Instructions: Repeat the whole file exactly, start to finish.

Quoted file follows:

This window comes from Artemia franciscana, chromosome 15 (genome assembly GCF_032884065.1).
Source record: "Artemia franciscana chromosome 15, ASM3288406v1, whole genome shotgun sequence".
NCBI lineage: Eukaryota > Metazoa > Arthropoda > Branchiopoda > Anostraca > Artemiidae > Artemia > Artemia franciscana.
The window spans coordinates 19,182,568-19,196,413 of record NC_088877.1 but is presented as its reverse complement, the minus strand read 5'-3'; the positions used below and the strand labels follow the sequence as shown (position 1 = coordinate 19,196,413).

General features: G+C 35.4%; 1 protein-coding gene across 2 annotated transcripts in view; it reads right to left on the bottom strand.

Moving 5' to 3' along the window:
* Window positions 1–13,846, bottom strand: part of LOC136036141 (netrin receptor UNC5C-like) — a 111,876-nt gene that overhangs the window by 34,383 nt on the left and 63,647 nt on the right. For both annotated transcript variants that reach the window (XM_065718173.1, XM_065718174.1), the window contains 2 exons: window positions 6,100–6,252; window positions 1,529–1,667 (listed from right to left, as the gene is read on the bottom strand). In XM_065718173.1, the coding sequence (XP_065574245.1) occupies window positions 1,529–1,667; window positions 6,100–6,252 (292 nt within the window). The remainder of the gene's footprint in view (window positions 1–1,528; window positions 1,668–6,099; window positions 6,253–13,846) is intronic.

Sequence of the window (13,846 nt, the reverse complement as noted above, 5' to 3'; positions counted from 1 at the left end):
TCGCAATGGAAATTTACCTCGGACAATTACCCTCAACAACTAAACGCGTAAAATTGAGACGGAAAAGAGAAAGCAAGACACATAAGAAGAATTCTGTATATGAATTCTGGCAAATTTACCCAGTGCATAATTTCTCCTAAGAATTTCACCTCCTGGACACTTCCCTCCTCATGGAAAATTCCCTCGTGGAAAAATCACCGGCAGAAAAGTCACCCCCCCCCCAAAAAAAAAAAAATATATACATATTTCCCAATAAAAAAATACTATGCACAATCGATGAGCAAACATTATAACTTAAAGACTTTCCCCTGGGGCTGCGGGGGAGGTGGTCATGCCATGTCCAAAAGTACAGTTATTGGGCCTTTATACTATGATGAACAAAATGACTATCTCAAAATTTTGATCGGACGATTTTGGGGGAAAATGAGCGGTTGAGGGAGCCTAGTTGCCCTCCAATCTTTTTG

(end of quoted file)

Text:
This window comes from Artemia franciscana, chromosome 15 (genome assembly GCF_032884065.1).
Source record: "Artemia franciscana chromosome 15, ASM3288406v1, whole genome shotgun sequence".
NCBI lineage: Eukaryota > Metazoa > Arthropoda > Branchiopoda > Anostraca > Artemiidae > Artemia > Artemia franciscana.
The window spans coordinates 19,182,568-19,196,413 of record NC_088877.1 but is presented as its reverse complement, the minus strand read 5'-3'; the positions used below and the strand labels follow the sequence as shown (position 1 = coordinate 19,196,413).

General features: G+C 35.4%; 1 protein-coding gene across 2 annotated transcripts in view; it reads right to left on the bottom strand.

Moving 5' to 3' along the window:
* Window positions 1–13,846, bottom strand: part of LOC136036141 (netrin receptor UNC5C-like) — a 111,876-nt gene that overhangs the window by 34,383 nt on the left and 63,647 nt on the right. For both annotated transcript variants that reach the window (XM_065718173.1, XM_065718174.1), the window contains 2 exons: window positions 6,100–6,252; window positions 1,529–1,667 (listed from right to left, as the gene is read on the bottom strand). In XM_065718173.1, the coding sequence (XP_065574245.1) occupies window positions 1,529–1,667; window positions 6,100–6,252 (292 nt within the window). The remainder of the gene's footprint in view (window positions 1–1,528; window positions 1,668–6,099; window positions 6,253–13,846) is intronic.

Sequence of the window (13,846 nt, the reverse complement as noted above, 5' to 3'; positions counted from 1 at the left end):
TCGCAATGGAAATTTACCTCGGACAATTACCCTCAACAACTAAACGCGTAAAATTGAGACGGAAAAGAGAAAGCAAGACACATAAGAAGAATTCTGTATATGAATTCTGGCAAATTTACCCAGTGCATAATTTCTCCTAAGAATTTCACCTCCTGGACACTTCCCTCCTCATGGAAAATTCCCTCGTGGAAAAATCACCGGCAGAAAAGTCACCCCCCCCCCAAAAAAAAAAAAATATATACATATTTCCCAATAAAAAAATACTATGCACAATCGATGAGCAAACATTATAACTTAAAGACTTTCCCCTGGGGCTGCGGGGGAGGTGGTCATGCCATGTCCAAAAGTACAGTTATTGGGCCTTTATACTATGATGAACAAAATGACTATCTCAAAATTTTGATCGGACGATTTTGGGGGAAAATGAGCGGTTGAGGGAGCCTAGTTGCCCTCCAATCTTTTTG